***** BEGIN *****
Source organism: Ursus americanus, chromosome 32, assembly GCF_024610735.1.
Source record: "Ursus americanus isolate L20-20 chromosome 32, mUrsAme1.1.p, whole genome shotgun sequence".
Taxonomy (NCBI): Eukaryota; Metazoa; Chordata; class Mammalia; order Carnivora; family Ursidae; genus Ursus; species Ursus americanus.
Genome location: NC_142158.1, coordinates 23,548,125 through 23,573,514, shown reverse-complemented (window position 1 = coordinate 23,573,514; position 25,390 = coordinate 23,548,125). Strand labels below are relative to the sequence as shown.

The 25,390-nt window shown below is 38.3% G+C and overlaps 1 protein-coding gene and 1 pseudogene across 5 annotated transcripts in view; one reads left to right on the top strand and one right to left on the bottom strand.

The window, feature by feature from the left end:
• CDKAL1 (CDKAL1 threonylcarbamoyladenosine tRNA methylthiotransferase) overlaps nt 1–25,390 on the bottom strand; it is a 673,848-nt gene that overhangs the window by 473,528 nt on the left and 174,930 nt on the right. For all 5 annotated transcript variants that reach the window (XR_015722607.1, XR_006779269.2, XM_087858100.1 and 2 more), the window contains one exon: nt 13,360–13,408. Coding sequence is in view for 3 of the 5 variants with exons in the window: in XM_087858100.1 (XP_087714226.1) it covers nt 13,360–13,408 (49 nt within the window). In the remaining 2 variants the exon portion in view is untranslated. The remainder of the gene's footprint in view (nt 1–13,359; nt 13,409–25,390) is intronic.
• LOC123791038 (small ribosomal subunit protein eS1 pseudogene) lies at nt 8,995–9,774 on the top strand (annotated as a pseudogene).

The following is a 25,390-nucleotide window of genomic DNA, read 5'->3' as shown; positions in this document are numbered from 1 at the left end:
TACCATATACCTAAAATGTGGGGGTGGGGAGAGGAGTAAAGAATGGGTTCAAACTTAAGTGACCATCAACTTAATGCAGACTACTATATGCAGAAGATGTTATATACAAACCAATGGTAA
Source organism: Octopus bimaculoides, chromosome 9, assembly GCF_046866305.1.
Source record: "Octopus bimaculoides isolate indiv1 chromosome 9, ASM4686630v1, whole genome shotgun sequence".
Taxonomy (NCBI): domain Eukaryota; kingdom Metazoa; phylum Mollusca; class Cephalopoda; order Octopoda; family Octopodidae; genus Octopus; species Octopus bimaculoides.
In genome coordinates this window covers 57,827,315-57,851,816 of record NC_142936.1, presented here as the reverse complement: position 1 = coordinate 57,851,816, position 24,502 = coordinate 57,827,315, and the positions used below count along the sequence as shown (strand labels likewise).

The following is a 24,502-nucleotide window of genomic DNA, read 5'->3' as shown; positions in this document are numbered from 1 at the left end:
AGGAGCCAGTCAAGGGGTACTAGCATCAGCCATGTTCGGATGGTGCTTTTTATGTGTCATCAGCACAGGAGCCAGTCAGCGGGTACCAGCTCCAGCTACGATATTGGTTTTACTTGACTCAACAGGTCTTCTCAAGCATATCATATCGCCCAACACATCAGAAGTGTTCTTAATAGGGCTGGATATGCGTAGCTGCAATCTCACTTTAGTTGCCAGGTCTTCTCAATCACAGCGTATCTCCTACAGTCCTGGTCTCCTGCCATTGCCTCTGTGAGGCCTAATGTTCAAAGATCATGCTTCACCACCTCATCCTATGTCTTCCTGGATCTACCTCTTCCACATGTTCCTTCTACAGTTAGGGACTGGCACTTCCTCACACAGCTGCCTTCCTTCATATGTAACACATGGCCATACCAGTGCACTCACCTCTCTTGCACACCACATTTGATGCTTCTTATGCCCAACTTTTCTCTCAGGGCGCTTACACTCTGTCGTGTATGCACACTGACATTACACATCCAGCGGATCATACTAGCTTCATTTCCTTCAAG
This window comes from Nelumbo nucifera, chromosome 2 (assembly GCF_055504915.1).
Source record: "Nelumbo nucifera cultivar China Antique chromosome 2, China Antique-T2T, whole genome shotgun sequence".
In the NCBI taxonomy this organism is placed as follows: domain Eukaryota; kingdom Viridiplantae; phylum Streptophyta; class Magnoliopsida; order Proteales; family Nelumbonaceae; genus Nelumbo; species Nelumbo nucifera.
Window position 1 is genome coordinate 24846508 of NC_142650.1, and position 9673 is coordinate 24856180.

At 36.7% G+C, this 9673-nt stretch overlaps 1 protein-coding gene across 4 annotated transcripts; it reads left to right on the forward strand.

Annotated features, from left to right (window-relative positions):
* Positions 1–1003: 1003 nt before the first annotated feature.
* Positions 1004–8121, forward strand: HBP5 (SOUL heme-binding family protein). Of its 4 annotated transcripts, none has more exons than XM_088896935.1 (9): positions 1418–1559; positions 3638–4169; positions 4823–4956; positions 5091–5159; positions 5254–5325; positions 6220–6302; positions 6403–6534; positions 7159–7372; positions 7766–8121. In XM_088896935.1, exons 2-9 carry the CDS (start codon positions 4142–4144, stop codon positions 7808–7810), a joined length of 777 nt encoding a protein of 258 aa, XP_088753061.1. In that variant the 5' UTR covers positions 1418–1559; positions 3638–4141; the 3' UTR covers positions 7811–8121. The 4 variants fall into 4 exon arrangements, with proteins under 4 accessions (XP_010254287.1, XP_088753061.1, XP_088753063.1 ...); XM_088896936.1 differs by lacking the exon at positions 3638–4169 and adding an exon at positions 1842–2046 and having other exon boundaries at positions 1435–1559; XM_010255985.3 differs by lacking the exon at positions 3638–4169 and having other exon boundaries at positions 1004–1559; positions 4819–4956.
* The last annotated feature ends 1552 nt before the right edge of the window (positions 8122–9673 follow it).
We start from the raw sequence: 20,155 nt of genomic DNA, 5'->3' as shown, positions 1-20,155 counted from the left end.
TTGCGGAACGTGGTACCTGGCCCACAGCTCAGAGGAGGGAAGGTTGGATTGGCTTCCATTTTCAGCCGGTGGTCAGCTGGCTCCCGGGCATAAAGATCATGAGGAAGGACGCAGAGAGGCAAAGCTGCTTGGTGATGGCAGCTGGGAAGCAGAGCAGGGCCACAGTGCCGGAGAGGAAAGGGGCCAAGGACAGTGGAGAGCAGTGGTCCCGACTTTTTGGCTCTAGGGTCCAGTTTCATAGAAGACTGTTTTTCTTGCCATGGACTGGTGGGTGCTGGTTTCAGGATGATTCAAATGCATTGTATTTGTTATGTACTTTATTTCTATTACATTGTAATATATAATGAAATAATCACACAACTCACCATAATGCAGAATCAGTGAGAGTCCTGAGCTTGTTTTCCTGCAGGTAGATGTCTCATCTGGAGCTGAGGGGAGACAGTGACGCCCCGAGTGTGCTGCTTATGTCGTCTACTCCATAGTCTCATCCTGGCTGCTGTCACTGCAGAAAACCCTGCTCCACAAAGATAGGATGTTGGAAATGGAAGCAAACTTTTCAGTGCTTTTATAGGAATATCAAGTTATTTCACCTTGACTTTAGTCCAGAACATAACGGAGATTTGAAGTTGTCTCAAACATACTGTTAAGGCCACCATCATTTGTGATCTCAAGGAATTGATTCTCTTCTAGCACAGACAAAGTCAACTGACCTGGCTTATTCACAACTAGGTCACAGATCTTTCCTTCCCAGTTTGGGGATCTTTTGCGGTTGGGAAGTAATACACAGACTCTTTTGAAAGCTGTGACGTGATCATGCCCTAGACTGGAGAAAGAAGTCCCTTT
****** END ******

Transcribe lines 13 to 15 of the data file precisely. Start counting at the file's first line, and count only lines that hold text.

Taxonomy (NCBI): domain Eukaryota; kingdom Metazoa; phylum Mollusca; class Cephalopoda; order Octopoda; family Octopodidae; genus Octopus; species Octopus bimaculoides.
In genome coordinates this window covers 57,827,315-57,851,816 of record NC_142936.1, presented here as the reverse complement: position 1 = coordinate 57,851,816, position 24,502 = coordinate 57,827,315, and the positions used below count along the sequence as shown (strand labels likewise).

The following is a 24,502-nucleotide window of genomic DNA, read 5'->3' as shown; positions in this document are numbered from 1 at the left end: